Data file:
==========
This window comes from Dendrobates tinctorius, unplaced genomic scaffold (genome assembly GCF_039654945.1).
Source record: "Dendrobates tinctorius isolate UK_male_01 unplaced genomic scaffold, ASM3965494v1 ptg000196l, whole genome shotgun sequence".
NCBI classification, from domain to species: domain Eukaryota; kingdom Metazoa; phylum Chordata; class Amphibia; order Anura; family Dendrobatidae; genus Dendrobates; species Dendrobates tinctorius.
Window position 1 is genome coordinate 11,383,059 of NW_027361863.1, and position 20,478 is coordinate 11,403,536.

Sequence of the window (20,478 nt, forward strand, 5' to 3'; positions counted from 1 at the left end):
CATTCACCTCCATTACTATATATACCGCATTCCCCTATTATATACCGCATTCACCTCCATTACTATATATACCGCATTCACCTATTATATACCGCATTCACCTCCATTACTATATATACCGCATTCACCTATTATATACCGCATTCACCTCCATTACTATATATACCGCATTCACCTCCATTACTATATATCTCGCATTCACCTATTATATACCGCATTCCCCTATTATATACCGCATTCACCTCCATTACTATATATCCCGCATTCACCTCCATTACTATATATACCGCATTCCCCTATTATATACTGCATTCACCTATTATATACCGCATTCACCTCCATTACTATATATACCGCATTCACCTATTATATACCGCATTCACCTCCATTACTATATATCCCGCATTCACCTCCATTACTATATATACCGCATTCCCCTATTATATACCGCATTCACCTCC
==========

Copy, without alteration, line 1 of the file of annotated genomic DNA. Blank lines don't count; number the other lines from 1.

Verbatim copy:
This window comes from Dendrobates tinctorius, unplaced genomic scaffold (genome assembly GCF_039654945.1).